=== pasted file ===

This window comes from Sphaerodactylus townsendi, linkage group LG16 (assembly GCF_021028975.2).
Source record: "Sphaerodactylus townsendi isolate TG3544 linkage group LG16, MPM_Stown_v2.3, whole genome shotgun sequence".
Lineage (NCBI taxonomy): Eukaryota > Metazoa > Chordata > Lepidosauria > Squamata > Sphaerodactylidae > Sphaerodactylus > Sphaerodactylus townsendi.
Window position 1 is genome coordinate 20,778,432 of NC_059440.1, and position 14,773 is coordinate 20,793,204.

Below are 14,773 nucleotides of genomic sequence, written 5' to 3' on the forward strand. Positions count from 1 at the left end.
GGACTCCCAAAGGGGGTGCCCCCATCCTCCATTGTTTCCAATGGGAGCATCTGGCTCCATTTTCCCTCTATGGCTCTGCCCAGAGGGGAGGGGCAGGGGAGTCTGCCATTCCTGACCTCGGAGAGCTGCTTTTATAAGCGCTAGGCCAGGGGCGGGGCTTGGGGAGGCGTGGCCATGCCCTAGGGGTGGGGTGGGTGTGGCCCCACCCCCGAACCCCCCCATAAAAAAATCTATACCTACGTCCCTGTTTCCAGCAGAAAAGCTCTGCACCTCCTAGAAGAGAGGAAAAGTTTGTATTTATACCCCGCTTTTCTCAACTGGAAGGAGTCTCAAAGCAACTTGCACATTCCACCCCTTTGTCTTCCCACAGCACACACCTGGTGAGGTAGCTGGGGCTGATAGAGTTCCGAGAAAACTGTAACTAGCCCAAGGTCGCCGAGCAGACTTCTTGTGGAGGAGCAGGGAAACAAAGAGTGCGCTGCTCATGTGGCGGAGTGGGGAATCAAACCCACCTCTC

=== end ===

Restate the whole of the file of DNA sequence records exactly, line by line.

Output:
This window comes from Sphaerodactylus townsendi, linkage group LG16 (assembly GCF_021028975.2).
Source record: "Sphaerodactylus townsendi isolate TG3544 linkage group LG16, MPM_Stown_v2.3, whole genome shotgun sequence".
Lineage (NCBI taxonomy): Eukaryota > Metazoa > Chordata > Lepidosauria > Squamata > Sphaerodactylidae > Sphaerodactylus > Sphaerodactylus townsendi.
Window position 1 is genome coordinate 20,778,432 of NC_059440.1, and position 14,773 is coordinate 20,793,204.

Below are 14,773 nucleotides of genomic sequence, written 5' to 3' on the forward strand. Positions count from 1 at the left end.
GGACTCCCAAAGGGGGTGCCCCCATCCTCCATTGTTTCCAATGGGAGCATCTGGCTCCATTTTCCCTCTATGGCTCTGCCCAGAGGGGAGGGGCAGGGGAGTCTGCCATTCCTGACCTCGGAGAGCTGCTTTTATAAGCGCTAGGCCAGGGGCGGGGCTTGGGGAGGCGTGGCCATGCCCTAGGGGTGGGGTGGGTGTGGCCCCACCCCCGAACCCCCCCATAAAAAAATCTATACCTACGTCCCTGTTTCCAGCAGAAAAGCTCTGCACCTCCTAGAAGAGAGGAAAAGTTTGTATTTATACCCCGCTTTTCTCAACTGGAAGGAGTCTCAAAGCAACTTGCACATTCCACCCCTTTGTCTTCCCACAGCACACACCTGGTGAGGTAGCTGGGGCTGATAGAGTTCCGAGAAAACTGTAACTAGCCCAAGGTCGCCGAGCAGACTTCTTGTGGAGGAGCAGGGAAACAAAGAGTGCGCTGCTCATGTGGCGGAGTGGGGAATCAAACCCACCTCTC